Schönborn’s comments follow controversies about Wurst’s appearance, which prompted a petition against the performer in Austria, as well as attempts at censoring her in nations like Belarus and Russia.

The cardinal has previously endorsed civil unions for same-gender couples and urged the Church to rethink teachings on marriage. He was also considered a papal candidate during the conclave which elected Pope Francis.

–Bob Shine, New Ways Ministry


QUOTE TO NOTE: Pope Francis on Overcoming Prejudice

March 24, 2014

computer_key_Quotation_MarksAt the Angelus service at the Vatican on Sunday, March 23rd, Pope Francis spoke eloquently about overcoming prejudice.  His words will surely ring loudly for those who work for LGBT equality.  Thanks to Martin Pendergast in England for alerting me to this text in English.  You can read an English-language news story of the talk here. You can read the entire text in Italian here.  You can view a video of the talk here.  The following are excerpts relevant to the topic of prejudice:

“Today’s Gospel presents us with the meeting between Jesus and the Samaritan woman in [the Samaritan town of] Sychar near an ancient well where the woman had come to draw water. Jesus found himself seated at the well that day “tired from his journey” (John 4:6). He immediately says: “Give me to drink” (4:7). In this way he overcomes the barriers of hostility that existed between Jews and Samaritans and the mentality of prejudiced mentality toward women. Jesus’ simple request is the beginning of a frank dialogue through which, with great delicacy, he enters into the interior world of a person to whom, according to the social norms, he should not have even spoken a word.But Jesus does it! Jesus is not afraid. Jesus, when he sees a person, goes forward, because he loves. He loves us all. Prejudice does not hinder his contact with a person. Jesus places the person before his [the person’s] situation, not judging him but making him feel appreciated, recognized and in this way awakens in him the desire to move beyond his daily routine. . . .

“The Gospel tells us that the disciples were astonished that their Master spoke with that woman. But the Lord is greater than prejudices; this is why he was not afraid to engage with the Samaritan woman. Mercy is greater than prejudice. This we must learn well! Mercy is greater than prejudice, and Jesus is very merciful, very! . . . .

–Francis DeBernardo, New Ways Ministry


QUOTE TO NOTE: On the Passing of Fred Phelps

March 23, 2014

computer_key_Quotation_MarksFred Phelps, the founder of the virulently anti-gay Westboro Baptist Church, died this past week.   The National Catholic Reporter posted an article on Phelps’ history, which began in Topeka, Kansas, and then gained a national profile.

LGBT religious groups responded to his demise with compassion for the human sorrow that death brings and with calls to end the religiously-based anti-gay rhetoric that Phelps personified.  On the CNN Religion BlogJim Smith, DignityUSA‘s Associate Director, had this to say:

“There is a sadness as deep as the Grand Canyon over the harm that he has unleashed in our country, a sadness that can’t be quantified. But that still doesn’t mean I delight in his death. I’d delight in the end of the Westboro [Baptist Church] mission.”

To Smith’s sentiments, we say, “Amen!”

Fred Phelps

Taking a different perspective was a Kansas Catholic Church official,  who claimed that Phelps’ extremism harmed people who oppose marriage equality and other pro-LGBT issues. Jacksonville.com reported :

“Michael Schuttloffel, executive director of the Kansas Catholic Conference, said Phelps and his congregation still represent ‘an easy device’ for gay-marriage supporters to “short-circuit the conversation” on that and related issues in recent years.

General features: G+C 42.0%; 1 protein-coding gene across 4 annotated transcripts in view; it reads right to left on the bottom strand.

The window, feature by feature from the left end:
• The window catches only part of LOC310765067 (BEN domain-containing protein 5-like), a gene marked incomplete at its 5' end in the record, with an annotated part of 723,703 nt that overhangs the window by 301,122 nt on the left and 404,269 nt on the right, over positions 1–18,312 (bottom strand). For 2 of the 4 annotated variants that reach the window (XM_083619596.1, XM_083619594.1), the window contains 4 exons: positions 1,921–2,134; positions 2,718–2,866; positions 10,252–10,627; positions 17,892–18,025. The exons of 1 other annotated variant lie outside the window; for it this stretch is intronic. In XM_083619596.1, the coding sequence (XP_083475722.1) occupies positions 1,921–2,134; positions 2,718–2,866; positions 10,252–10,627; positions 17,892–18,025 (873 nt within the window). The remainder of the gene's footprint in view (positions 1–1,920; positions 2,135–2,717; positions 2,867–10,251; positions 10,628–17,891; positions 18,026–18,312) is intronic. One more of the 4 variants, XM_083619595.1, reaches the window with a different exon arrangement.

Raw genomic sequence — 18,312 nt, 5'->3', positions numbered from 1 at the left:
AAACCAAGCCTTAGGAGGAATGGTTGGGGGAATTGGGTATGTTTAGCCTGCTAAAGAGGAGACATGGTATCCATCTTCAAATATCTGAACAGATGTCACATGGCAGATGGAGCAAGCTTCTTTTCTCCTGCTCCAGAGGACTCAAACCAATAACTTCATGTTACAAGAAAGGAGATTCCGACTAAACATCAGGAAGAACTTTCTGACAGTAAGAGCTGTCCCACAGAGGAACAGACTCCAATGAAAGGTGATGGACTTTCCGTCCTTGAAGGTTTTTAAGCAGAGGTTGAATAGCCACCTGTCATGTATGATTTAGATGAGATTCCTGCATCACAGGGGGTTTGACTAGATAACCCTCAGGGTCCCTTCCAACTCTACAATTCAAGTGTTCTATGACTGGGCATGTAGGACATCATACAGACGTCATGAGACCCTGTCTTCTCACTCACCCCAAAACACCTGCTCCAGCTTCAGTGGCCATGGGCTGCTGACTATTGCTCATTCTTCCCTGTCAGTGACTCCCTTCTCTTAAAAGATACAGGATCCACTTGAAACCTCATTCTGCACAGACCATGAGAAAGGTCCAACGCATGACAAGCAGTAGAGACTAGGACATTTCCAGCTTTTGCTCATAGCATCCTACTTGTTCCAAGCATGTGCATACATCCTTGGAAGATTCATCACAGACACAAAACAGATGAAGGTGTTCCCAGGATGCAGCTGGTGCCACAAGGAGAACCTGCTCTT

” ‘People were justifiably, appropriately outraged by the things that they did,’ Schuttloffel said of Phelps and his church. ‘As soon as someone, then, is able to tar you as being related to them or thinking the same way as them, right away you’re starting behind the eight ball.’

So sad that Mr. Schuttloffel turned this occasion into a statement about marriage.  So sad that a Catholic official does not recognize the pain and harm that Phleps caused so many.

–Francis DeBernardo, New Ways Ministry


QUOTE TO NOTE: Cardinal Dolan, Michael Sam, Civil Unions, and Pope Francis

March 11, 2014

computer_key_Quotation_MarksOn Sunday, New York’s Cardinal Timothy Dolan was interviewed on Meet The Press, and he made two quotes worth noting related to LGBT issues.  One quote indicates that Pope Francis seems to be having an influence on the cardinal’s language concerning LGBT issues, but the second one shows that there might be disagreement between these church leaders.

When host David Gregory asked him to respond to Michael Sam, the NFL draft prospect who recently came out,  the cardinal had this to say:

Michael Sam

“Good for him. I would have no sense of judgment on him. God bless ya. . . . look the same Bible that tells us, that teaches us well about the virtues of chastity and the virtue of fidelity and marriage also tells us not to judge people. So I would say, ‘Bravo.’ “

Gay Star News reported this information. Dolan’s quote seems to echo Pope Francis’ famous “Who am I to judge?” line.

In the same interview, Cardinal Dolan indicated that he believes Pope Francis is interested in exploring the issue of civil unions.  According to Religion News Service, Dolan answered a question about  pope’s recent interview with an Italian newspaper by saying that he thought

Cardinal Timothy Dolan

“. . .Francis was telling Catholics that ‘we need to think about that and look into it and see the reasons that have driven’ the public to accept them.”

“ ‘It wasn’t as if he came out and approved them,’ said Dolan, the nation’s most prominent Catholic bishop and the former president of the U.S. Conference of Catholic Bishops. ‘But Francis was instead saying, “Rather than quickly condemn them … let’s just ask the questions as to why that has appealed to certain people.” ‘ “

But Dolan and Pope Francis might not see eye to eye on this issue:

“When host David Gregory asked Dolan if accepting civil unions would make him ‘uncomfortable,’ Dolan said it would because it could ‘water down’ the traditional religious view of marriage.”

Pope Francis

Pope Francis

In last week’s blog post about Pope Francis’ interview, we noted that there seemed to be reasons to doubt whether the pope was speaking about same-gender civil unions when he made his remarks.  He was, at best, ambiguous.  It is significant that as prominent a church leader as Cardinal Dolan has interpreted the pope’s comments as indicating interest in same-gender unions–perhaps a sign that discussions of supporting lesbian and gay relationships are on the agendas of church leaders.

–Francis DeBernardo, New Ways Ministry

Related article:

The Telegraph: Pope says Catholic Church should not dismiss gay marriage